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WHO PLANS THE REUNION
Any interested family member, (young, old or in-between), with knowledgeable not just about your family members and how to locate them, but also some event planning knowledge. This does not have to be a professional. If your Aunt Edith and cousin Johnny throw great family birthday parties and barbecues, they're good candidates. Try to get 2, 3, or more people involved in the planning.
WHO CAN HELP
Convention and visitors bureaus, state and city tourism offices, extended family members and friends who have held reunions, local companies (for give-aways), The Family Reunion Institute and Reunions Magazine.
WHO SHOULD BE INVITED
ALL of your family members (and family friends). What's needed is contact information (phone number, home address, email), and invitations (can be formal or informal).
WHAT DOES IT COST
All reunions cost money. How much depends on the type of reunion and where you have it. It could be a one-day event, picnic, dinner dance, or banquet, or an entire weekend with two to three days of planned activities. Some reunions last four days to a week.
WHEN SHOULD YOU HAVE IT
Reunions are good any time of the year—although most people have them during the summer months.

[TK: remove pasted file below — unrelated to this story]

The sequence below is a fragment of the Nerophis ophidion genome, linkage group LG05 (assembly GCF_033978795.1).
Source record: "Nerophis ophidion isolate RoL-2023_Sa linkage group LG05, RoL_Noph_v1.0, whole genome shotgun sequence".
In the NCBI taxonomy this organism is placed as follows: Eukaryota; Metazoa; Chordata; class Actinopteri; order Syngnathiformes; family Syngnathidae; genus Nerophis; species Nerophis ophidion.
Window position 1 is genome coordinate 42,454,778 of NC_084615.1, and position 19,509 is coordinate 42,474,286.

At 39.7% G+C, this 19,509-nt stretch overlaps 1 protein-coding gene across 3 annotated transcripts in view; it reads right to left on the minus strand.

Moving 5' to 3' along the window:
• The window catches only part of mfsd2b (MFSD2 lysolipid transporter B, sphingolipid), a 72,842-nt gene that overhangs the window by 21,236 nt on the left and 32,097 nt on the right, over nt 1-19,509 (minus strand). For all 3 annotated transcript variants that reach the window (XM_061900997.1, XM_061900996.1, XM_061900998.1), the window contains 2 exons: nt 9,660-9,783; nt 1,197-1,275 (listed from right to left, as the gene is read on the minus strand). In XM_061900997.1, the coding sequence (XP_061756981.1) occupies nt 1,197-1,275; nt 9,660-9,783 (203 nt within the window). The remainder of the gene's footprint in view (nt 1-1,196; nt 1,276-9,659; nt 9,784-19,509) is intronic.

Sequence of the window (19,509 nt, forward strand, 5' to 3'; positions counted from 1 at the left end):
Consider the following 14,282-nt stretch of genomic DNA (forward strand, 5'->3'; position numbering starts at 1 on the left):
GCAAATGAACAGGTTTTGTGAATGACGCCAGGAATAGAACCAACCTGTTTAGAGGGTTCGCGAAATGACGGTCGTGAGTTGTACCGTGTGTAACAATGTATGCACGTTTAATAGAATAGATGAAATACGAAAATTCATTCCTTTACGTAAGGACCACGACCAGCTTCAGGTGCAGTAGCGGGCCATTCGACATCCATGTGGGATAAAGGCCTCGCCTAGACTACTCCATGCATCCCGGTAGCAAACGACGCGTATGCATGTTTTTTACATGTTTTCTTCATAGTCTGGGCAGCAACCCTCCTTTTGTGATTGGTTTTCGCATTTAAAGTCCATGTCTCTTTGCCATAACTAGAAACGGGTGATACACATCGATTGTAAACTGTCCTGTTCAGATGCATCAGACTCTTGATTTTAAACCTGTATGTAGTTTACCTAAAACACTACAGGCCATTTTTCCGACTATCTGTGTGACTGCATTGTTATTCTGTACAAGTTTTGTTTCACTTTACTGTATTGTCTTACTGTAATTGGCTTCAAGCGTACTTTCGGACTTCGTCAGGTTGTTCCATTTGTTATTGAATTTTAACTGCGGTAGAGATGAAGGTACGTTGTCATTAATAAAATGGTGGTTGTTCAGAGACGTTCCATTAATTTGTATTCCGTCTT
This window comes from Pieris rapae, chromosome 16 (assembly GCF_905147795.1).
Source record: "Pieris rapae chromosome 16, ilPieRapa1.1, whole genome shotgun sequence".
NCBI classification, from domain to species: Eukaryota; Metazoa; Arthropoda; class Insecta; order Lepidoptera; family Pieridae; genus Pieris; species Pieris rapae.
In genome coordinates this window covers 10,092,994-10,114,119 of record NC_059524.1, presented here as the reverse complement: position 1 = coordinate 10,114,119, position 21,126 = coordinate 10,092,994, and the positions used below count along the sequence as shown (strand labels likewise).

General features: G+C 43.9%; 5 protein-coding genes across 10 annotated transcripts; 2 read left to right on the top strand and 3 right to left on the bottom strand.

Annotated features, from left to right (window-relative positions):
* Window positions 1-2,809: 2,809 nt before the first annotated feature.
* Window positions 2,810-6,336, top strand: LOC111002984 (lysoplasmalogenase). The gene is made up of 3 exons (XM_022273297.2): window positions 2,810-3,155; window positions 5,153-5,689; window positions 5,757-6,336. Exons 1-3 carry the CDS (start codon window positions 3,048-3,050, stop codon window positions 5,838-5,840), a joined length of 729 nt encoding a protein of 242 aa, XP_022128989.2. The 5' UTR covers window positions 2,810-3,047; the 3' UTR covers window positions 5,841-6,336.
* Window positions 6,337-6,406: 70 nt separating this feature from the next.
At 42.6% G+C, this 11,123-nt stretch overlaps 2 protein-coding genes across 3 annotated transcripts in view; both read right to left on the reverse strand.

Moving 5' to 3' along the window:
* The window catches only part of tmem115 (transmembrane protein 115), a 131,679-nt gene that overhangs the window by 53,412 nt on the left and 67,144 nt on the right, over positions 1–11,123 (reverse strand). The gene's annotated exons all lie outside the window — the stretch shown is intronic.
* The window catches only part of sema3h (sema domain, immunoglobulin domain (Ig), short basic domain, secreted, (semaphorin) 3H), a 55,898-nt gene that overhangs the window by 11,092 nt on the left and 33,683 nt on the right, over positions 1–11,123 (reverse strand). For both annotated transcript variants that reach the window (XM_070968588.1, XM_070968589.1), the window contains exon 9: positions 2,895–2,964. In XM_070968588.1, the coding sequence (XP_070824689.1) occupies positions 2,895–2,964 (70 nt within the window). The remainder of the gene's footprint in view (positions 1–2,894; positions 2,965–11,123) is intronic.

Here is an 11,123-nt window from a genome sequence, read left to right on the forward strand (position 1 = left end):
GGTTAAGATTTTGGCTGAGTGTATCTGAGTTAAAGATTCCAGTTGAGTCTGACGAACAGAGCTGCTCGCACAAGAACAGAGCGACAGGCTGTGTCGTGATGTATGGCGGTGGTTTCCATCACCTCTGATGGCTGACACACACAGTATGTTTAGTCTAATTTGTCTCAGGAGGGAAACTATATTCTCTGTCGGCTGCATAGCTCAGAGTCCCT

Summer: Weather is great, school is out, family members are looking for (or wanting to add to)
Fall: Weather is good, hotel rates are cheaper
Winter: Winter holidays add a joyous element/atmosphere to the reunion
Spring: Weather is good, everyone’s ready to get active and outdoors
WHEN TO BEGIN PLANNING
Allow yourself enough time to properly plan a reunion. If more than a one-day picnic, you’ll need approximately 18-24 months.
WHERE TO HAVE IT
Depending on the size of the family you can have a picnic in a park or family member’s back yard; go to an amusement park, hotel, resort, cruise ship, banquet hall, military base, or school dorms.
WHERE DOES THE MONEY COME FROM
Family members paying per person, wealthy relatives with good hearts, and family fundraisers. Fundraisers not only raise money, but can be fun and help family members get to know each other better.
HOW TO GET STARTED
Your first step will be pulling together a planning team and getting feedback from the family. At minimum, your first planning meeting should include the following discussions:
- Securing contact information for all family members
- Reunion length
- Date suggestions
- Activity suggestions (should include something for all ages)
- Possible locations
- Payment options
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